What can I do this year to protect my lawn from crabgrass?

Many people assume that there’s no need to start treating their lawn until “spring” when the trees and flowers are blooming in April. Warmer spring temperatures bring your lawn out of dormancy and begins an active growth cycle. Unfortunately, that means crabgrass will be germinating and growing too! Pre-emergent crabgrass weed control applications are an important step in annual lawn management. However, choosing the right timing for the application can be tricky, and bad timing will only result in a waste of time and money.

For the best results, pre-emergent should be applied BEFORE crabgrass is visible above ground. Just like those pretty spring flowers, new crabgrass will begin to appear in mid-spring and by then, it’s too late. The key to crabgrass control is making sure the seeds cannot germinate. If you wait until after crabgrass is present and growing, pre-emergent won’t work and you’re in for an uphill battle to keep control of your lawn without doing damage. In our growing region, a lawn without pre-emergent treatment can expect crabgrass to spread quickly during the warm summer months. Between midsummer and early fall, each plant will produce thousands of seeds. While the first frost will kill existing crabgrass plants, the seeds remain dormant through the winter, waiting to ruin your lawn next spring. Unwanted grasses and weeds simply cannot thrive in robust grass; besides a regular fertilization and weed control regimen to keep your turf happy and healthy, keep these tips in mind for success in the spring and summer:

• Mow at frequent intervals to keep the grass at a consistent height- we recommend 3.75 to 4 inches for tall fescue. Crabgrass seeds require plenty of light to germinate, so keeping the turf thick and tall will keep any weed seeds at the soil surface in the dark. Mow too short, and weed/crabgrass seeds will grow, well… like weeds. Also, be sure to keep your mower blades sharp so that they CUT blades of grass, instead of tearing. You can bag clippings if you like, but we recommend mulch mowing and leaving the clippings in the lawn- they help restore nutrients to the soil as they decompose, and can help to block sunlight from those pesky weed seeds lurking on the soil surface!
•In an established lawn, water deeply once or twice a week this spring and summer, instead of daily. Watering on an irregular schedule and only when needed promotes deeper root growth that’s essential to healthy turf grass. Remember, the goal is a few gulps, not several sips. The only time you’ll want to water frequently, is if your lawn is newly-seeded or sodded: then, you’d water in shallow, more frequent intervals just until the grass gets established before weaning it back to once or twice a week. Not sure how much is enough? We recommend at least one inch of water a week, once the rainy part of spring is over. Because every sprinkler system flows differently, the easiest way to measure an inch of water on the lawn is to set a clean, empty tuna can on the lawn and run your system. When the can is full to the brim- that’s one inch of water. Write down how long you had the system running to water that amount, then you can program your system for the same amount of time, once (or twice) a week!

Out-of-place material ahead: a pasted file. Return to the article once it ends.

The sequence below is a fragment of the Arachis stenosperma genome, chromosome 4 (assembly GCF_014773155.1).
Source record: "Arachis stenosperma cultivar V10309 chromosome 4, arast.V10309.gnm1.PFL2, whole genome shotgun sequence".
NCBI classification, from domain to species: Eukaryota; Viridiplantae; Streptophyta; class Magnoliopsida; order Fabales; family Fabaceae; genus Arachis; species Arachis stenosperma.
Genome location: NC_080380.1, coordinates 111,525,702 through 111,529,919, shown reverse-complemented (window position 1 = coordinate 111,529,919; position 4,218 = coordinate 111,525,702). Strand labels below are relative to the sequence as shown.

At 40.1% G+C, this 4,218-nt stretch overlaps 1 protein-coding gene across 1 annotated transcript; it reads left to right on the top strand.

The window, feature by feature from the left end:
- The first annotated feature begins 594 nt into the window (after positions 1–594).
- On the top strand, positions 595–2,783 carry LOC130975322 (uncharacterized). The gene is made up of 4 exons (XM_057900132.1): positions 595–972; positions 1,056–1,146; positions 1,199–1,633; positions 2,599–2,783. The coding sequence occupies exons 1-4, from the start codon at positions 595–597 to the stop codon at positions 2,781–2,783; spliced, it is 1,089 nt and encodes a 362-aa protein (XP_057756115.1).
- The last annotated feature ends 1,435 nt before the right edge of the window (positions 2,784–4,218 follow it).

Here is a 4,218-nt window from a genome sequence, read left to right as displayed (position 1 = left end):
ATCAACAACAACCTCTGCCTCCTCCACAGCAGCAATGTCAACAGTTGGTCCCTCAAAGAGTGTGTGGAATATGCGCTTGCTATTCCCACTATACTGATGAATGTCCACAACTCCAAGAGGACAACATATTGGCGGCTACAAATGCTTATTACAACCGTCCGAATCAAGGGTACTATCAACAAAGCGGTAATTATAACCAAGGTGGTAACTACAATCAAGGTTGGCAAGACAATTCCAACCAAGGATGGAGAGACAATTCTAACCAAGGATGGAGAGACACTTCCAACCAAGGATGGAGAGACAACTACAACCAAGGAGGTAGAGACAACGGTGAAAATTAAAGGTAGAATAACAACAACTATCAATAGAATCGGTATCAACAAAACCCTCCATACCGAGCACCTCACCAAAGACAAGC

If you’re concerned about crabgrass ruining your lawn, call us! The first two rounds of our Basic Program of fertilization & weed control include crabgrass pre-emergent. We’re winding down with Round 1 for 2018, but there’s still time to get your lawn treated with the first application of crabgrass pre-emergent before it’s too late in the season!

Our service areas:

Virginia Beach Lawn Care
Chesapeake Lawn Care
Norfolk Lawn Care

Never Rake Leaves Again!

Leaves that are not removed from your lawn can block sunlight and air from reaching the grass. The problem becomes worse when it rains -those fluffy layers of leaves turn into dense, soggy mats. The lack of air circulation can lead to turf diseases and may even smother the grass and kill it. But raking isn’t the only—or even the easiest—method of protecting your lawn’s health. It turns out that mulching leaves is what’s best for the health of your lawn. You can easily mulch the leaves by running over them many times with a mower to chop them into tiny bits, and letting the mower scatter them back into the lawn. As the mulched leaf bits decompose over the winter, they enhance the soil with valuable nutrients that feed the microbes and worms present in any healthy lawn. And compared with raking, mulching leaves takes MUCH less time and effort.